US-Myanmar plan MIA search

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In this photo taken on Saturday, Feb. 19, 2012, a morning mist covers the rugged landscape in Yingjiang, along the China-Myanmar border, home of the Kachin ethnic minority which is fighting the Myanmar government. The U.S. and Myanmar have begun negotiations for resuming a search for some 730 Americans still missing from World War II in Myanmar. Most of MIAs were airmen who went down in the country's northern Kachin State, a remote region of mountains, dense jungles and an ongoing insurgency by the Kachin fighting for autonomy from the central government. These would make any recovery effort difficult, and possibly dangerous. (AP Photo/Vincent Yu)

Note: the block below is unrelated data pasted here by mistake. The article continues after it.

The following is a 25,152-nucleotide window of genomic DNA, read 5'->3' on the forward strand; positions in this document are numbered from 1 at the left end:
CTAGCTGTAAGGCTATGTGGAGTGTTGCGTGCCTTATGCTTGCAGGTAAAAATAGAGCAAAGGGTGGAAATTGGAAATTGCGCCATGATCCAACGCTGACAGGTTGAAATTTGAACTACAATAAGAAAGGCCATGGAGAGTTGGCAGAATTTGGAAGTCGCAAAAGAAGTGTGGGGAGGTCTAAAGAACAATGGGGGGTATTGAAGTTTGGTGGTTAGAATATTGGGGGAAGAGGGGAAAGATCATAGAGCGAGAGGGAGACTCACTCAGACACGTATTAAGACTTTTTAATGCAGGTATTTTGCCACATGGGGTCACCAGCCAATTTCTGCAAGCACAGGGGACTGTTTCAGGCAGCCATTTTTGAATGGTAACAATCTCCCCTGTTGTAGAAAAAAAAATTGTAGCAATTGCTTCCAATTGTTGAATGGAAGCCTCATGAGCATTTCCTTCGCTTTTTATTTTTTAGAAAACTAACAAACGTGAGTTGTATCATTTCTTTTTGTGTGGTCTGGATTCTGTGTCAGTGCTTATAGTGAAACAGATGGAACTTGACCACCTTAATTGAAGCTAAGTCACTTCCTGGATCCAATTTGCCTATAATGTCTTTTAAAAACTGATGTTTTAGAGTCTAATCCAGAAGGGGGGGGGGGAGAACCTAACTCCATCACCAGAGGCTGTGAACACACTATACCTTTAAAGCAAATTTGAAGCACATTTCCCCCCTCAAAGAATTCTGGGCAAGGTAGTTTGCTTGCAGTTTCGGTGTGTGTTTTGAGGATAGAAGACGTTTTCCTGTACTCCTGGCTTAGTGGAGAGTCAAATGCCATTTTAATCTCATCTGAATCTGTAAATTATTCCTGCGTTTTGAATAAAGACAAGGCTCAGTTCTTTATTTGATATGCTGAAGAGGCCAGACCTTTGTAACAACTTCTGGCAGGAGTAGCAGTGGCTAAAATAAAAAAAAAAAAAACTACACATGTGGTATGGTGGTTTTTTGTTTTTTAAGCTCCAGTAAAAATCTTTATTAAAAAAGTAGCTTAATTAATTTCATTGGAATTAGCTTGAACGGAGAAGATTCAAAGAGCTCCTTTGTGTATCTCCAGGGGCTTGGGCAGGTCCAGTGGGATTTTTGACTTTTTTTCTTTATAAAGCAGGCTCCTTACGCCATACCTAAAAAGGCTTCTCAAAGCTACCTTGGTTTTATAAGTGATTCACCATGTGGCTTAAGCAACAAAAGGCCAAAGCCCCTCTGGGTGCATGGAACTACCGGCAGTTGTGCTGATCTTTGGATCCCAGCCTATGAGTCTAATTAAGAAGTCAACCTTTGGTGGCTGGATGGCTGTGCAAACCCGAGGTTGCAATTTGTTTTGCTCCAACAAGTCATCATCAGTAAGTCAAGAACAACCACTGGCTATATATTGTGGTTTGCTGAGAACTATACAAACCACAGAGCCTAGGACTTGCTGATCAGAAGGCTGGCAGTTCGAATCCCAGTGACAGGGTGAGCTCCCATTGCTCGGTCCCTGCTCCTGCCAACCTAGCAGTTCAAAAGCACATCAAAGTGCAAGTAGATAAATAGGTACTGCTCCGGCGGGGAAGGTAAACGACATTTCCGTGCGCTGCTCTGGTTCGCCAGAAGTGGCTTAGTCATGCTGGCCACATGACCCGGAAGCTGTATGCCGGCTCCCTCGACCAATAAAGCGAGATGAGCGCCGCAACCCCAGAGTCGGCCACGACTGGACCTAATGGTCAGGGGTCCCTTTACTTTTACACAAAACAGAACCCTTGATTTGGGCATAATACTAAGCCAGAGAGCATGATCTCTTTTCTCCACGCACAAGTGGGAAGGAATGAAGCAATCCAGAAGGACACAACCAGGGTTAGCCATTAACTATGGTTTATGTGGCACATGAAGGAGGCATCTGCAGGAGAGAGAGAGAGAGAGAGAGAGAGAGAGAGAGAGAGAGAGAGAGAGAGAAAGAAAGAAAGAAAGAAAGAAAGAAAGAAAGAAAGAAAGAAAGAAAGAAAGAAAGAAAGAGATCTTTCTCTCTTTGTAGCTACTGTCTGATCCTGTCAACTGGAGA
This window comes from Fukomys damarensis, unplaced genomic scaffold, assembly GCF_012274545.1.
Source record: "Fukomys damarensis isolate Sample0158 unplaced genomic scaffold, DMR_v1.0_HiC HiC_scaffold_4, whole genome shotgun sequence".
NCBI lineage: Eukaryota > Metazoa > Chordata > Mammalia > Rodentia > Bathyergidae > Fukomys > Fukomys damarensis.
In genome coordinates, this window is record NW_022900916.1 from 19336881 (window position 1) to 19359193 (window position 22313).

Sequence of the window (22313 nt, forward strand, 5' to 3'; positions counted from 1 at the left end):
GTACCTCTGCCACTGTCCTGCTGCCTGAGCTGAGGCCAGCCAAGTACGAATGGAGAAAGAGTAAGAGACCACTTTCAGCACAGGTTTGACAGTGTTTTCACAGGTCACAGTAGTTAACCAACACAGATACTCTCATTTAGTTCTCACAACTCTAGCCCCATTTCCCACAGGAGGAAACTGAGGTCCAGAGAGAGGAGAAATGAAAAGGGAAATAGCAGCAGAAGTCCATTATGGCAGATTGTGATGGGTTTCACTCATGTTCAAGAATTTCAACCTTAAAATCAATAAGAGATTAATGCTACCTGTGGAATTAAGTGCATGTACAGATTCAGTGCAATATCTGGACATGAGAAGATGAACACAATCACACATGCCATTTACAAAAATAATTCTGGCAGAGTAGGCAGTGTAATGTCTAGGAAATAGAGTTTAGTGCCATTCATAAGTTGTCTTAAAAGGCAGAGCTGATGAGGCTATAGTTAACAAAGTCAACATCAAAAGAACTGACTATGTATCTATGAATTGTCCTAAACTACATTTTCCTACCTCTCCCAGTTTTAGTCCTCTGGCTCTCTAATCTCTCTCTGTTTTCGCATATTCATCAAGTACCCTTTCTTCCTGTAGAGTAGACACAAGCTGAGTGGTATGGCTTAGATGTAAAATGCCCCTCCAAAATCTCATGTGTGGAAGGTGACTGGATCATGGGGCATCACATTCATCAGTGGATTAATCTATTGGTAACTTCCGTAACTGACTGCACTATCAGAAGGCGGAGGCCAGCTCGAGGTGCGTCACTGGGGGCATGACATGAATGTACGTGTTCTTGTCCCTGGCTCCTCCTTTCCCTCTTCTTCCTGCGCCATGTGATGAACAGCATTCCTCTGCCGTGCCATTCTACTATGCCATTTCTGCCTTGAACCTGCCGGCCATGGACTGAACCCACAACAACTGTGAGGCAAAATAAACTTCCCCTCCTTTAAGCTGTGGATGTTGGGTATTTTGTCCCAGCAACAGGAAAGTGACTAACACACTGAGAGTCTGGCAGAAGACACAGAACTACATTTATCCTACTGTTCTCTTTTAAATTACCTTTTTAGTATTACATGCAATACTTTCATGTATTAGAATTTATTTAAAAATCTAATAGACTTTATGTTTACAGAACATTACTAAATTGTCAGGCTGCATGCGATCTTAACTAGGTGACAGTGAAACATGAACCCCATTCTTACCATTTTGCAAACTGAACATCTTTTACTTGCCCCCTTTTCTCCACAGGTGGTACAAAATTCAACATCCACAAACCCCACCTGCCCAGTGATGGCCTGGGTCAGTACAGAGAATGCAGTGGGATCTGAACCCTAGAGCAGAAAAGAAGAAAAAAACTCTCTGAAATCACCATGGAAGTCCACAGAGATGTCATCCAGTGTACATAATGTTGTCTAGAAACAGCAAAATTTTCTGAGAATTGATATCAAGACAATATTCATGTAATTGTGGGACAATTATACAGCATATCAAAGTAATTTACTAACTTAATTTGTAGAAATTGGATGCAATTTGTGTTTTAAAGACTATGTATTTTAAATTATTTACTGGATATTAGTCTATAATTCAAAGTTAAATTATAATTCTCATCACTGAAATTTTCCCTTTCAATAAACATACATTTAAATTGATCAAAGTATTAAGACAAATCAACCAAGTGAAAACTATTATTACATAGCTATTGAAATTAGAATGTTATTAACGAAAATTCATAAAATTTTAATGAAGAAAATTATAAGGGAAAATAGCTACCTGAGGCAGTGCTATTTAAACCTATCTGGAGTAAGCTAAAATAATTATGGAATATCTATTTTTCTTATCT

LAIZA, Myanmar (AP) — It's been eight years since the U.S. has been able to search for the 730 Americans missing from World War II in Myanmar. Now there's hope that some of them will be brought home.

Negotiations with senior U.S. officials began last month, following up on a visit in December by Secretary of State Hillary Rodham Clinton.

Most of the MIAs were airmen flying some of the war's most dangerous missions as they hauled supplies to beleaguered Allied forces over snowy Himalayan ranges and boundless jungles.

Myanmar has suffered from decades of isolation and often brutal military rule. Now it is initiating some democratic reforms and appears bent on bettering ties with the United States. The MIA talks offer one of the few avenues now open toward normalization.